Class NG 4 Number 16:

Our class NG 4 was shunted out of the Shed onto the inspection pit for repair work needed on the spring hangers. The threads on the hangers were corroded and it was not possible to adjust the weight on the driver wheels. Once the hangers are rectified, we can adjust the weight for maximum adhesion. The trick was to take the weight of from the driver wheels and simultaneously be on the inspection pit to access the spring hangers. We jacked the rear end of the locomotive and spaced it between the bissel and frame. The NG 4 then was moved forward onto the pit with the front buffer beam just of the pit. The front of the locomotive was jacked and all the weight was on the jacks and the bissel.

A Air tool was used to loosen the adjusting bolts on the spring hangers.

The damaged areas on the spring hanger threads can be seen in the photos below. Henk took the hangers over from Derrick and he welded the damaged areas and cut the threads again. We are almost finished with all the hangers and once they are fitted back, we shall adjust the weight on the driver wheels again. The front bogey and the bissel were carrying almost all the weight of the locomotive and caused the locomotive to slip very easily.


Our NG 4 will be in good shape with the rectified spring hangers and a few repairs that we will attend to in this week.

Our NG 15 broke her brake axle brackets and the brackets showed cracking all over after many years of service. Henk tackled this huge task with eager and machined two new brackets for the Kalahari. Solid steel shafts were used to machine out the brackets and Henk made them perfect.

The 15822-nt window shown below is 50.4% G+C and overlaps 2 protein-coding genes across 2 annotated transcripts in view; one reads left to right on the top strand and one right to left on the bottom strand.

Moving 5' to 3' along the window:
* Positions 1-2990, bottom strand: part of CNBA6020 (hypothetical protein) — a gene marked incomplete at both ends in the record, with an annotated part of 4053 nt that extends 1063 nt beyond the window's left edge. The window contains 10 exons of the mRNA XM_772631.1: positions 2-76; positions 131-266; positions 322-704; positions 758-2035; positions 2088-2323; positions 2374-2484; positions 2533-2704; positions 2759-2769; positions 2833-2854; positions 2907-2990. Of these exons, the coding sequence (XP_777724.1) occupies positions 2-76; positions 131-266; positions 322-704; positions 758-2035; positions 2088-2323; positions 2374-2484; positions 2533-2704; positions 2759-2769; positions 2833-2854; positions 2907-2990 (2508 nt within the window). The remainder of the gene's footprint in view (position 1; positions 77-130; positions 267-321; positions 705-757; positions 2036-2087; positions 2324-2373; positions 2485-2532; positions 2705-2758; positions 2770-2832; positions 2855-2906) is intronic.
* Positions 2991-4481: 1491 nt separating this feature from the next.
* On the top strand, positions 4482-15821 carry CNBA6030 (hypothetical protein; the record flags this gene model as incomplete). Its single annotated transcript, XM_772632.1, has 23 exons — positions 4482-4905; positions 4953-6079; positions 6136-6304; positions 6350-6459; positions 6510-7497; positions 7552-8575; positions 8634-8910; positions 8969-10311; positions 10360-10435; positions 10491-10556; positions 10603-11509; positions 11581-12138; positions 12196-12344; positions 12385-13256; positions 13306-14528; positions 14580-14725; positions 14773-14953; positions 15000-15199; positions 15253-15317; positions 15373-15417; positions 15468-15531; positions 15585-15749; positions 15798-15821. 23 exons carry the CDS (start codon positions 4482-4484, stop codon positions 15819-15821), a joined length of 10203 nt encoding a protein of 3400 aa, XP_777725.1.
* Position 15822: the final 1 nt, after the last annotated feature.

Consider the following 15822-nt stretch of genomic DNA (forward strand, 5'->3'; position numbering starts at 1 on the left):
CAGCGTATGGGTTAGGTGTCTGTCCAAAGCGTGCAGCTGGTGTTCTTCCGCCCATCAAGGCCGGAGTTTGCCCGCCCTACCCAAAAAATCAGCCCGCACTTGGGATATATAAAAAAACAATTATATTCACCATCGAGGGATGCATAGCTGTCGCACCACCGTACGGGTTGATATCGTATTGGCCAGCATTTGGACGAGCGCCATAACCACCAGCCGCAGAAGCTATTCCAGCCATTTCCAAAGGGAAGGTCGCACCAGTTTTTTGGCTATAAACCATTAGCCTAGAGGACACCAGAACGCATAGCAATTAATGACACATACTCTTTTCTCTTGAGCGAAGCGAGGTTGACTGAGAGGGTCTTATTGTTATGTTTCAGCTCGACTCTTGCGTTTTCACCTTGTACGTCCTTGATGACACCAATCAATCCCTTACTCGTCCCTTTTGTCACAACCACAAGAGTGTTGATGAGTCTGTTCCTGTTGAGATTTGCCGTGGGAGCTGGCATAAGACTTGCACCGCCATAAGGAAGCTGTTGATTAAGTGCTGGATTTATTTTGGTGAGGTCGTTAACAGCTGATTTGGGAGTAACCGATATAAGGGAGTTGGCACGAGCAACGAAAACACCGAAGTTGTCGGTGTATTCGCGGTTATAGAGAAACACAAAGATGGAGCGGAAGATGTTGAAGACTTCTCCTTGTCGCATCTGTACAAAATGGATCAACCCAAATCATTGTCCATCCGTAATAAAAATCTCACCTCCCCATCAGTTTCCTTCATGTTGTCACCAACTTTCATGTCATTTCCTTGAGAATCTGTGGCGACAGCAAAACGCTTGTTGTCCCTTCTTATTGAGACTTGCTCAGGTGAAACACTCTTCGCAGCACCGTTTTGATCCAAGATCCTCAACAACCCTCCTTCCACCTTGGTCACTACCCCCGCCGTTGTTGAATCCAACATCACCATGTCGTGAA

Below is one of the broken brackets and on the right; Henk machining a new bush.

The Shaper was used to machine the surface to weld the new machined brackets on.

Henk de Bruin, very experienced on the laith.

Part of the new machined bracket to be welded onto the huge steel bush.

Henk welded the new brackets onto the bush and fitted it to the Kalahari’s brake axle.


He had to machine two similar brackets with two new steel bushes.

We will move the Kalahari onto the pit and will fit the brake axle back again once we are finished with the NG 4 spring hangers.

We removed both left side lubricator feed pipes and brazed the little cracks at the cones of the pipes.

All the choke valves were removed and cleaned.

Below left: The two left side choke valves. (The pipes were leaking oil at the cracks around the cones)

Below right: The leak at the injector steam pipe from the tarot was repaired.

Below: Removing the choke valves.


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The diameter of the new wheels of the Hunslet was too large to accommodate the original brake hangers and the Hunslet was fitted with smaller brake blocks with less effectiveness. We made new brake hangers to accommodate the original size brake blocks and fitted them. The brakes were adjusted and the Hunslet brakes are working like normal again.

Below: Derrick adjusting the brakes after the new brake hangers and brake blocks were fitted.